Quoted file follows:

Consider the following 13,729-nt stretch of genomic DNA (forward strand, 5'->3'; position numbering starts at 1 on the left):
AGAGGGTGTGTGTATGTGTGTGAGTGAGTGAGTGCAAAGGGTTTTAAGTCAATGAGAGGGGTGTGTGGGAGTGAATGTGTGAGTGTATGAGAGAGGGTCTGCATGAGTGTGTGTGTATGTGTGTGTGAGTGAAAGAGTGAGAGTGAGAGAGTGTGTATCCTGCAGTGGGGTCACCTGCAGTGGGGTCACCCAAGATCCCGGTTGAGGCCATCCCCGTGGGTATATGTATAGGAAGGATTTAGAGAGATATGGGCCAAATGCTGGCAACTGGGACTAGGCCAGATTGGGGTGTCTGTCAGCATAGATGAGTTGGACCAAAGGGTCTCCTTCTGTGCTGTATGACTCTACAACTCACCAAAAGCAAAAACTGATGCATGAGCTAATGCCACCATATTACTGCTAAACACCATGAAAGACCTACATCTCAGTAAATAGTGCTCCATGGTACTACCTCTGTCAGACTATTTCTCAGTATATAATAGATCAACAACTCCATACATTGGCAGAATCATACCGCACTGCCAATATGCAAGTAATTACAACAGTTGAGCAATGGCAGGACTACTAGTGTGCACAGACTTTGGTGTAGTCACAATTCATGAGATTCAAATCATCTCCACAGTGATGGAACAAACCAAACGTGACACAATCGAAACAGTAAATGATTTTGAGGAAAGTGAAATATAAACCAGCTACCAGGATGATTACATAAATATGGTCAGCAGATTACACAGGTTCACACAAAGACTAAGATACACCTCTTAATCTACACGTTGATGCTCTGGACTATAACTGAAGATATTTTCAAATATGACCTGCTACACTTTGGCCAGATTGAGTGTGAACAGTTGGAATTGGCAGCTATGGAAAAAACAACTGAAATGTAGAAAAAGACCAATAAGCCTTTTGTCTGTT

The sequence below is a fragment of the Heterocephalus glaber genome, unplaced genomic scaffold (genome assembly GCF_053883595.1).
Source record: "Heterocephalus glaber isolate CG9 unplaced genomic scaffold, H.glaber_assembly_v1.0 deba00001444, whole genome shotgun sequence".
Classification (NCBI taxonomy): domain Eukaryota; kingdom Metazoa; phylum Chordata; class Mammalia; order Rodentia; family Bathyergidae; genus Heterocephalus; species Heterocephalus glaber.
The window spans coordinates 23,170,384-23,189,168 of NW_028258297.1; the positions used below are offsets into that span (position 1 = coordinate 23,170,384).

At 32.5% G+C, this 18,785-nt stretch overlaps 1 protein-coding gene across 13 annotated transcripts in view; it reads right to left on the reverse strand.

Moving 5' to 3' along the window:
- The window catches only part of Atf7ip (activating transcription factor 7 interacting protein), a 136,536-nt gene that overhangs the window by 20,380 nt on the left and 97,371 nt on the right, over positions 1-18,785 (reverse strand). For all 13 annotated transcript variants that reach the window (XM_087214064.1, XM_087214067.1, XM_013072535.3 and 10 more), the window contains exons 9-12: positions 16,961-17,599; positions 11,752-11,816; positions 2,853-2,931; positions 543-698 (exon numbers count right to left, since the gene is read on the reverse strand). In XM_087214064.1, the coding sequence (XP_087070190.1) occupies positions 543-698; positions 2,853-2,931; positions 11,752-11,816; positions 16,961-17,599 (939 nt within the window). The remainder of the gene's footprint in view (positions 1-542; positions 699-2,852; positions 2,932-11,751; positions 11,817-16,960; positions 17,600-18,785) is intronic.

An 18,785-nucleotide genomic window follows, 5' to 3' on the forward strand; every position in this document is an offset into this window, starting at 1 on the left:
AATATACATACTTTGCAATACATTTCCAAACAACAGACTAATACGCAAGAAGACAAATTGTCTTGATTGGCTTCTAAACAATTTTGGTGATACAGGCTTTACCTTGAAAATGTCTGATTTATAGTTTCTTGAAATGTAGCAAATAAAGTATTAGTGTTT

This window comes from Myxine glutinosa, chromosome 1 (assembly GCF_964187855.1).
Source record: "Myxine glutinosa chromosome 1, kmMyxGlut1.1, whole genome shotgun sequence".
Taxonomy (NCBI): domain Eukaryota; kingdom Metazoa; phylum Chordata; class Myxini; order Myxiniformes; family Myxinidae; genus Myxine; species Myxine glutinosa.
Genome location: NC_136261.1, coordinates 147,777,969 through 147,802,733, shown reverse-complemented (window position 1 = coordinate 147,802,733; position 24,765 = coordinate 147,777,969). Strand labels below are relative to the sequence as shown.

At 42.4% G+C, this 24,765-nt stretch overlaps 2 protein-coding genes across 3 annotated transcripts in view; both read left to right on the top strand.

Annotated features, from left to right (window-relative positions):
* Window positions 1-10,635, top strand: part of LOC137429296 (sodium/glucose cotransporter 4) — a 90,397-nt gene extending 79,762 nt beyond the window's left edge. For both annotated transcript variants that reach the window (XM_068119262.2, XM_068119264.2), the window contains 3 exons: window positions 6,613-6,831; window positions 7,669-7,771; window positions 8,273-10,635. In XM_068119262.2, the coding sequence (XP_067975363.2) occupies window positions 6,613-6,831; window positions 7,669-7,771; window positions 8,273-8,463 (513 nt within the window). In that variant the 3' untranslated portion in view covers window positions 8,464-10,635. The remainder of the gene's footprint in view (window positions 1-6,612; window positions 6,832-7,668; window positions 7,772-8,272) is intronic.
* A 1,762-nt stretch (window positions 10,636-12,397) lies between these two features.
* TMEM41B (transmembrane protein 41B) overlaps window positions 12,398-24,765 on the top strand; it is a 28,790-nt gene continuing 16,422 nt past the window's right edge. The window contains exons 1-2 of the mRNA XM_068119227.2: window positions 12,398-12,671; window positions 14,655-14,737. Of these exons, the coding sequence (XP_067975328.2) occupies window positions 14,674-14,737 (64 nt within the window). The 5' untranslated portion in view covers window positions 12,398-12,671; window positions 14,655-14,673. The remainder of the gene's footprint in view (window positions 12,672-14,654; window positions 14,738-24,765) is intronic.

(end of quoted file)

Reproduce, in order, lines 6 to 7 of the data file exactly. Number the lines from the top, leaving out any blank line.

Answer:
The window spans coordinates 23,170,384-23,189,168 of NW_028258297.1; the positions used below are offsets into that span (position 1 = coordinate 23,170,384).

At 32.5% G+C, this 18,785-nt stretch overlaps 1 protein-coding gene across 13 annotated transcripts in view; it reads right to left on the reverse strand.